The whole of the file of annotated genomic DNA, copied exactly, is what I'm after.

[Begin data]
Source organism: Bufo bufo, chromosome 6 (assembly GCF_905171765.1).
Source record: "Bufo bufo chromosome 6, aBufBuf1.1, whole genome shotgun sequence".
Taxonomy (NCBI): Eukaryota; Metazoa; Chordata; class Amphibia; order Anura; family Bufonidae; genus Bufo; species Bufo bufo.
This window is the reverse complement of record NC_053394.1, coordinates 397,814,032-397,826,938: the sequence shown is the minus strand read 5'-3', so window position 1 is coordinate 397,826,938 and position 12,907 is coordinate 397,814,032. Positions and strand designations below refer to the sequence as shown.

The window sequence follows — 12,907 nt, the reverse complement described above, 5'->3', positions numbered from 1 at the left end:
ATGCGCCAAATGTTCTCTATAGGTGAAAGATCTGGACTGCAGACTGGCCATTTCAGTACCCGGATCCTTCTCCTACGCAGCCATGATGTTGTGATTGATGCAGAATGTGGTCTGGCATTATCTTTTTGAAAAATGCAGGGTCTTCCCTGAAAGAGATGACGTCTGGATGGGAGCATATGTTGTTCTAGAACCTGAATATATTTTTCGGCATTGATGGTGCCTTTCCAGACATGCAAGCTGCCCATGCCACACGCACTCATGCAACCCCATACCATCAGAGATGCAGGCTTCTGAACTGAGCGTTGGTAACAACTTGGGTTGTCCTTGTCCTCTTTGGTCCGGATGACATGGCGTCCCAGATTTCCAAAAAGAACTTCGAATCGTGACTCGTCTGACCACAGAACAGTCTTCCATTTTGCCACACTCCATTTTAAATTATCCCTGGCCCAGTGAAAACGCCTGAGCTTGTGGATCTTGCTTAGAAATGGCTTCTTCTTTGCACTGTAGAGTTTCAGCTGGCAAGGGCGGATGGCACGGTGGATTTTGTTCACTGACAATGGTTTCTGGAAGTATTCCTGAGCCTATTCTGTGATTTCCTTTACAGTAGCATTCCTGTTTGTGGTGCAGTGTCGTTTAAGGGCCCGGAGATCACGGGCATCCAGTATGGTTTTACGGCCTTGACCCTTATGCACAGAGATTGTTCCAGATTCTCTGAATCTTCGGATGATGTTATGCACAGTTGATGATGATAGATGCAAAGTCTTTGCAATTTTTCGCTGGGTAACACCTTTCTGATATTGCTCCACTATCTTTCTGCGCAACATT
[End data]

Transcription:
Source organism: Bufo bufo, chromosome 6 (assembly GCF_905171765.1).
Source record: "Bufo bufo chromosome 6, aBufBuf1.1, whole genome shotgun sequence".
Taxonomy (NCBI): Eukaryota; Metazoa; Chordata; class Amphibia; order Anura; family Bufonidae; genus Bufo; species Bufo bufo.
This window is the reverse complement of record NC_053394.1, coordinates 397,814,032-397,826,938: the sequence shown is the minus strand read 5'-3', so window position 1 is coordinate 397,826,938 and position 12,907 is coordinate 397,814,032. Positions and strand designations below refer to the sequence as shown.

The window sequence follows — 12,907 nt, the reverse complement described above, 5'->3', positions numbered from 1 at the left end:
ATGCGCCAAATGTTCTCTATAGGTGAAAGATCTGGACTGCAGACTGGCCATTTCAGTACCCGGATCCTTCTCCTACGCAGCCATGATGTTGTGATTGATGCAGAATGTGGTCTGGCATTATCTTTTTGAAAAATGCAGGGTCTTCCCTGAAAGAGATGACGTCTGGATGGGAGCATATGTTGTTCTAGAACCTGAATATATTTTTCGGCATTGATGGTGCCTTTCCAGACATGCAAGCTGCCCATGCCACACGCACTCATGCAACCCCATACCATCAGAGATGCAGGCTTCTGAACTGAGCGTTGGTAACAACTTGGGTTGTCCTTGTCCTCTTTGGTCCGGATGACATGGCGTCCCAGATTTCCAAAAAGAACTTCGAATCGTGACTCGTCTGACCACAGAACAGTCTTCCATTTTGCCACACTCCATTTTAAATTATCCCTGGCCCAGTGAAAACGCCTGAGCTTGTGGATCTTGCTTAGAAATGGCTTCTTCTTTGCACTGTAGAGTTTCAGCTGGCAAGGGCGGATGGCACGGTGGATTTTGTTCACTGACAATGGTTTCTGGAAGTATTCCTGAGCCTATTCTGTGATTTCCTTTACAGTAGCATTCCTGTTTGTGGTGCAGTGTCGTTTAAGGGCCCGGAGATCACGGGCATCCAGTATGGTTTTACGGCCTTGACCCTTATGCACAGAGATTGTTCCAGATTCTCTGAATCTTCGGATGATGTTATGCACAGTTGATGATGATAGATGCAAAGTCTTTGCAATTTTTCGCTGGGTAACACCTTTCTGATATTGCTCCACTATCTTTCTGCGCAACATT